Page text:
Learn why a former employee says Dairy Queen should be your go-to for a quick bite, especially today. 
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There are many fast food chains, but in my heart, one reigns supreme. That frosty matriarch of dairy, the Countess of Cool Confections, the Dairy Queen. She gave me my first real job, and I'll always remember it fondly. The Blizzards flowed like wine, and the burgers were always heated to perfection and topped with the meltiest cheese you could hope for. As a former employee, I'm here to divulge a few secrets on why you should visit DQ today, July 27th, rather than abscond to one of those lesser chains (I'm looking at you, King Colonel Ronald Sonic Horton). 


I can't be the only one that experiences this: You grab a burger from a fast food chain, and you're dismayed to find that it's either cold, lacking in the extra pickles you specifically requested twice (!), or it's mashed up soybeans masquerading as a patty. Granted, I worked there in high school, but in my day [glances wistfully at AARP card] the burgers were made from beef, and to order. There wasn't a huge pile of pre-cooked patties that were then just haphazardly thrown into a microwave—they were cooked when the order came up on the screen, and then put into the microwave. Gotta get that cheese nice and melty somehow!


I learned while working at DQ that they're the reason we have this national treasure known as soft serve. Three gentlemen opened the first Dairy Queen in Joliet, Illinois, back in 1938 and started serving up the soft. Turn it upside down—it's still going to be thick and delicious. And their recipe remains a closely guarded secret, similar to the Coca-Cola formula.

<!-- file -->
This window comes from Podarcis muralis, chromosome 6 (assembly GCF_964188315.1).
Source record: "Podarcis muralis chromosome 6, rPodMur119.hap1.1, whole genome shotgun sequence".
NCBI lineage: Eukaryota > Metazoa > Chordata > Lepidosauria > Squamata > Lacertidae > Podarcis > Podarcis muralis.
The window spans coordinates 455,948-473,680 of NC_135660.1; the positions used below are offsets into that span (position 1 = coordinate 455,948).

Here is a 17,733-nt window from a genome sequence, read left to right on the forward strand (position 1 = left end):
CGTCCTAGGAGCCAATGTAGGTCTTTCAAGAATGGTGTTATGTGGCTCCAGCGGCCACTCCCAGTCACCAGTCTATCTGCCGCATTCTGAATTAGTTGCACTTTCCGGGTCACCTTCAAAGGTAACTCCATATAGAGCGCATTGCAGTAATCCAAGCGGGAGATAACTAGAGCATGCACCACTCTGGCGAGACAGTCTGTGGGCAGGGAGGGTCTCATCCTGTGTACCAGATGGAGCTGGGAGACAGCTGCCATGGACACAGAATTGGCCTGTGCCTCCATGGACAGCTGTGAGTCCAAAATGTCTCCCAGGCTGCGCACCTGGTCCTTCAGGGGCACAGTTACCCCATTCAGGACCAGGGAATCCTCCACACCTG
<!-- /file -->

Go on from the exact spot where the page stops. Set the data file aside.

It's 2017. If you've been alive more than a year, you've experienced that iconic McDonald's catchphrase at least twice in your life. "I'm sorry, our ice cream machine is broken." Well, in both my time working for DQ and all the visits that followed, I've not once been told that I couldn't savor a dipped cone or a Chocolate Chip Cookie Dough Blizzard because the machine was down. I'm convinced aliens are already among us and their technology has been appropriated to ensure Dairy Queen keeps the ice cream flowing. If you want a treat that's frosty and sweet, then DQ can't be beat.


Dairy Queen has teamed up with Children's Miracle Network Hospitals today for Miracle Treat Day. They'll donate $1 of every Blizzard sold to CMN. For context, the CMN is comprised of 170 member hospitals that provide 32 million treatments to children across the US and Canada each year. DQ has been doing this for over 10 years, helping new children each year to receive the treatment they so desperately need. You can learn more about this amazing event here, but if ever there were a more noble cause to dine out, I don't know about it.

Although there are numerous reasons to visit Dairy Queen, that last one should be the takeaway. The Blizzard you buy today just may save a life. So drop what you're doing and head to DQ. Their ice cream machine will be working.